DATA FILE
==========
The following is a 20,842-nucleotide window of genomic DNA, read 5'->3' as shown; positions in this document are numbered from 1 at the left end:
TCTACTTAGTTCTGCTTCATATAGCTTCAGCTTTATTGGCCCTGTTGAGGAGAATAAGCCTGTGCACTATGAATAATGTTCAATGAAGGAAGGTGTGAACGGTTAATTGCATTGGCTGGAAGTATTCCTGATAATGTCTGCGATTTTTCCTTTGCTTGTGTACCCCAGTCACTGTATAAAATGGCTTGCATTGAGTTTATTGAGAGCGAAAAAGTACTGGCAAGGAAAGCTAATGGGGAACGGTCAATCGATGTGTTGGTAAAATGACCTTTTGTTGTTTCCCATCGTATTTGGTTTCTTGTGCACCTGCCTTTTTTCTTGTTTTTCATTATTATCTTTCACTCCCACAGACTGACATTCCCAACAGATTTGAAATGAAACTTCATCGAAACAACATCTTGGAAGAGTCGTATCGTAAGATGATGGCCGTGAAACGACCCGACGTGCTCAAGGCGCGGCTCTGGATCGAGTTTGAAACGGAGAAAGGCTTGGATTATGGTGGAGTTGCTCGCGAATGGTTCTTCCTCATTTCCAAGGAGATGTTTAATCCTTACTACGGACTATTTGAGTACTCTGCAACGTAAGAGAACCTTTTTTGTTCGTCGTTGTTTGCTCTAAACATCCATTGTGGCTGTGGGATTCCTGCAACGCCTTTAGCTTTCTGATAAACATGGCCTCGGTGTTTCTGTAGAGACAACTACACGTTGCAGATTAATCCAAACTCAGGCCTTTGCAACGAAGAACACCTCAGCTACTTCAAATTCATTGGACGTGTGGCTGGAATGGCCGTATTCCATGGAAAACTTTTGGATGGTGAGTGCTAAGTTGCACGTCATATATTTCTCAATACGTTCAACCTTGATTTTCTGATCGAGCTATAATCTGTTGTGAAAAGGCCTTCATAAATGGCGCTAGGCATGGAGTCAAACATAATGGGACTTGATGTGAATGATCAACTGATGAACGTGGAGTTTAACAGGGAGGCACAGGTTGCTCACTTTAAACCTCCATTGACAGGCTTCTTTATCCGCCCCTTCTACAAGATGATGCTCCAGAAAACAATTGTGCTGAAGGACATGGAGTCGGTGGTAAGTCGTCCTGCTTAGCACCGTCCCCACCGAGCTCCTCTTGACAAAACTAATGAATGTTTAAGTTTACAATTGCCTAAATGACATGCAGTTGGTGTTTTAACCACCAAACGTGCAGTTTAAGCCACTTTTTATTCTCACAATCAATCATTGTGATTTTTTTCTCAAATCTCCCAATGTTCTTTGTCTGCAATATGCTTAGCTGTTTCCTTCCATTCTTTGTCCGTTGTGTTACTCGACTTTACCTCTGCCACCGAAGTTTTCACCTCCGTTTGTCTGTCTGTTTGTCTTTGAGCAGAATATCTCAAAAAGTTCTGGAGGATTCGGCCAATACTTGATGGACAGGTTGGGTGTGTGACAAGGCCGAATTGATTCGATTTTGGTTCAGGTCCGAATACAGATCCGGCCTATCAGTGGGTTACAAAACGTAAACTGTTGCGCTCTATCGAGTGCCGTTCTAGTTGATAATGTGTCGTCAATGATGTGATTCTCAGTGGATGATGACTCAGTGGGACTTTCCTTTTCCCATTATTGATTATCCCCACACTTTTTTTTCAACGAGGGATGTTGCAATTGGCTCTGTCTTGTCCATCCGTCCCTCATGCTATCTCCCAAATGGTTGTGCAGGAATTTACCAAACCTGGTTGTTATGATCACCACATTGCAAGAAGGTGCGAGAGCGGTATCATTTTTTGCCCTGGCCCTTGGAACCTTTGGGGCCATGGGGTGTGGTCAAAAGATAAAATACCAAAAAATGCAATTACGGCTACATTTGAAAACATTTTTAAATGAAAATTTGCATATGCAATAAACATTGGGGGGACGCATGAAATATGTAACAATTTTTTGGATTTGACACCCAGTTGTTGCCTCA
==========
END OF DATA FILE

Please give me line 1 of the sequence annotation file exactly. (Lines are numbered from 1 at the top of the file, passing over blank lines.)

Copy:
The following is a 20,842-nucleotide window of genomic DNA, read 5'->3' as shown; positions in this document are numbered from 1 at the left end: